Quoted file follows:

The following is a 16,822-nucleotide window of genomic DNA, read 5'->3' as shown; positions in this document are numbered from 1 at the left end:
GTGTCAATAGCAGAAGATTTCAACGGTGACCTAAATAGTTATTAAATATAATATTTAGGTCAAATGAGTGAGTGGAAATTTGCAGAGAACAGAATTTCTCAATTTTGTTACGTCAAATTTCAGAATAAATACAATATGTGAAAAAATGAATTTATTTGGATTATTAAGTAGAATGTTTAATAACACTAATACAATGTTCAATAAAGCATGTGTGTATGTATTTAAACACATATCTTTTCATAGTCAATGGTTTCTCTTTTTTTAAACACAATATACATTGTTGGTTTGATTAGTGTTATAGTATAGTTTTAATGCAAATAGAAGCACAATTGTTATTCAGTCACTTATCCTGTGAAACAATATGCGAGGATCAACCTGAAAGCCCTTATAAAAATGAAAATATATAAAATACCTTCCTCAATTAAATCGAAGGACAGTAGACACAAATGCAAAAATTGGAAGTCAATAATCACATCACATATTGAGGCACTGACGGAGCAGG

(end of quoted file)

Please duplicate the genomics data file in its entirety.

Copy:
The following is a 16,822-nucleotide window of genomic DNA, read 5'->3' as shown; positions in this document are numbered from 1 at the left end:
GTGTCAATAGCAGAAGATTTCAACGGTGACCTAAATAGTTATTAAATATAATATTTAGGTCAAATGAGTGAGTGGAAATTTGCAGAGAACAGAATTTCTCAATTTTGTTACGTCAAATTTCAGAATAAATACAATATGTGAAAAAATGAATTTATTTGGATTATTAAGTAGAATGTTTAATAACACTAATACAATGTTCAATAAAGCATGTGTGTATGTATTTAAACACATATCTTTTCATAGTCAATGGTTTCTCTTTTTTTAAACACAATATACATTGTTGGTTTGATTAGTGTTATAGTATAGTTTTAATGCAAATAGAAGCACAATTGTTATTCAGTCACTTATCCTGTGAAACAATATGCGAGGATCAACCTGAAAGCCCTTATAAAAATGAAAATATATAAAATACCTTCCTCAATTAAATCGAAGGACAGTAGACACAAATGCAAAAATTGGAAGTCAATAATCACATCACATATTGAGGCACTGACGGAGCAGG